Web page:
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Celebrating The 4th of July Sober

Published: July 2, 2020

Four practical tips to help you stay on track.

The 4th of July is notorious for being known as one of the summer’s biggest “party” holidays. Some people, especially those new to recovery and navigating a sober lifestyle, may struggle and face major temptation during this time and the festivities surrounding it. Statistically speaking, many relapses are triggered by such events but, believe it or not, fun can be had without the use of drugs or alcohol.

If you’re wondering how you can have fun with friends and family without creating temptation or putting yourself in a compromising situation, we’re here to help! We’ve put together some practical tips to help you avoid relapse and create your own fireworks by staying focused on sobriety.

You Are the Company You Keep

 It seems easy to say, but to best avoid alcohol and drugs, stay away from people who use them. There are many sober events planned for people, specifically in recovery. These events are a great way to get out, meet new people that celebrate sobriety, and when you do, the temptation is removed from the situation. Look for gatherings with activities like volleyball and swimming. These will help keep you (and your mind) busy and engaged.

Another option is to host a gathering and supply the beverages. Invite friends and family over or arrange to meet up at a park or the beach. Kindly ask guests not to bring any alcoholic beverages or other substances to the gathering – supportive friends and family members should be on board and have no issue with the request. If they do, they can always politely decline the invitation.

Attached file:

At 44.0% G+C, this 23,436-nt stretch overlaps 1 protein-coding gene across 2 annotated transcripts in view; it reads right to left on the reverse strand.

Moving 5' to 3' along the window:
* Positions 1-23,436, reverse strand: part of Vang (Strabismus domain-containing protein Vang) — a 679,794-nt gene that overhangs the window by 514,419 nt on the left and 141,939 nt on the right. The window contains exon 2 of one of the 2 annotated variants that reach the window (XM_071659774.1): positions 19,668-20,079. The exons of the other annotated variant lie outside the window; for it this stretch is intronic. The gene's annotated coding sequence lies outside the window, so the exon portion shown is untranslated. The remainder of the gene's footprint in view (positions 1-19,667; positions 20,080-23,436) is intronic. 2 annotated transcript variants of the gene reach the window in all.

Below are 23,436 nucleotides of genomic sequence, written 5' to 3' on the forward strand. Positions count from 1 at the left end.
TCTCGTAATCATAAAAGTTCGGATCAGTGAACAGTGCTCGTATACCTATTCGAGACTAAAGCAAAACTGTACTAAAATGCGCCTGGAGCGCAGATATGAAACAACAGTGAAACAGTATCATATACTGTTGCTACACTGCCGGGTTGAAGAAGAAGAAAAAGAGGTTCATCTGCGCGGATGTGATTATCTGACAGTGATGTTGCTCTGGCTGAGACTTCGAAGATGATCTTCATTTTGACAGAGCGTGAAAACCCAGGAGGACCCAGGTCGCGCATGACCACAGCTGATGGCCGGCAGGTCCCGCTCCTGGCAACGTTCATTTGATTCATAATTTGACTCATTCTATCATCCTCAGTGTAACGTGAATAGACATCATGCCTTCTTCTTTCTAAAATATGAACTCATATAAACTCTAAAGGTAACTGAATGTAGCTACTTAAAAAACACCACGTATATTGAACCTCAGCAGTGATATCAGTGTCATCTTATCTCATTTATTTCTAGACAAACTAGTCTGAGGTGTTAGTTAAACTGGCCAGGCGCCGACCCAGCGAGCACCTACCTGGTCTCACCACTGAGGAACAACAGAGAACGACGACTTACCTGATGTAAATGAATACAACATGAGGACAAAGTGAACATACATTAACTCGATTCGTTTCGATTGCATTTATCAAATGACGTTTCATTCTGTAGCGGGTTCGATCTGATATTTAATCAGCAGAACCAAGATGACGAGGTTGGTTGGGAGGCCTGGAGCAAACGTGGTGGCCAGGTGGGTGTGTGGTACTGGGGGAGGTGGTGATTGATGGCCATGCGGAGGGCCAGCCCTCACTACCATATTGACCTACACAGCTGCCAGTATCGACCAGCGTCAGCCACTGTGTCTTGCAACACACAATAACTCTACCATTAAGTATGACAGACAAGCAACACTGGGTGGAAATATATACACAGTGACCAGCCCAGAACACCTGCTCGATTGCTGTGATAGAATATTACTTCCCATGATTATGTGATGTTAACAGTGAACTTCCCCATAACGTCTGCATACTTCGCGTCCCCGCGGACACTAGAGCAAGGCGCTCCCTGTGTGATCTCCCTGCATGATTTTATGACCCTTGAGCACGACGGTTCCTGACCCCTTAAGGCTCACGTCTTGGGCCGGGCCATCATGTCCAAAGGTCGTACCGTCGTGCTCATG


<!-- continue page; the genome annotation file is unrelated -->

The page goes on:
Attend Extra Meetings

When holidays arrive, it is common for alcoholic and narcotic anonymous groups to add meetings often or extend meeting hours. They know this is a difficult time for many, and the support keeps people accountable, providing a safe place to talk about concerns, fears, and triggers. Having a sponsor from rehab or a 12-step group is a great way to stay on the right path. Ask them to call and check in with you frequently or, better yet, ask them to be your personal guest. Knowing that someone is going to ask about your day is a great way to hold yourself responsible should any temptations arise.

Protect Your Sobriety

Honor your sobriety, and take some time just to sit and think and reminisce about your journey. Think about how far you have come and how it has given you a new lease on life. This will help you solidify your resolve to stay on the right path.

Also, remind yourself that addiction is a lifelong journey, and this is your personal journey. Having “just one” drink or pill will put you back at the starting line, and it’s not worth it. Recovery means abstinence, and the “I’ll have just one” trap is just that – a trap with no get out of jail free card. However, if you do find yourself in that situation, don’t let it spiral and get right back on track. This is where your accountability comes into play.

Have Confidence in Yourself

Know that you are bigger than your addiction, and you deserve better. The 4th of July has historically high rates of drinking and drug use and, this year, you aren’t going to be part of another statistic. Plan out an exit strategy before the holiday, so if you find yourself in a compromising situation, you always have a way to leave – drive your own car to the gathering, call a ride share service to pick you up, or even a trusted family member or friend. These small steps can help you stay on the right path and prevent relapse.

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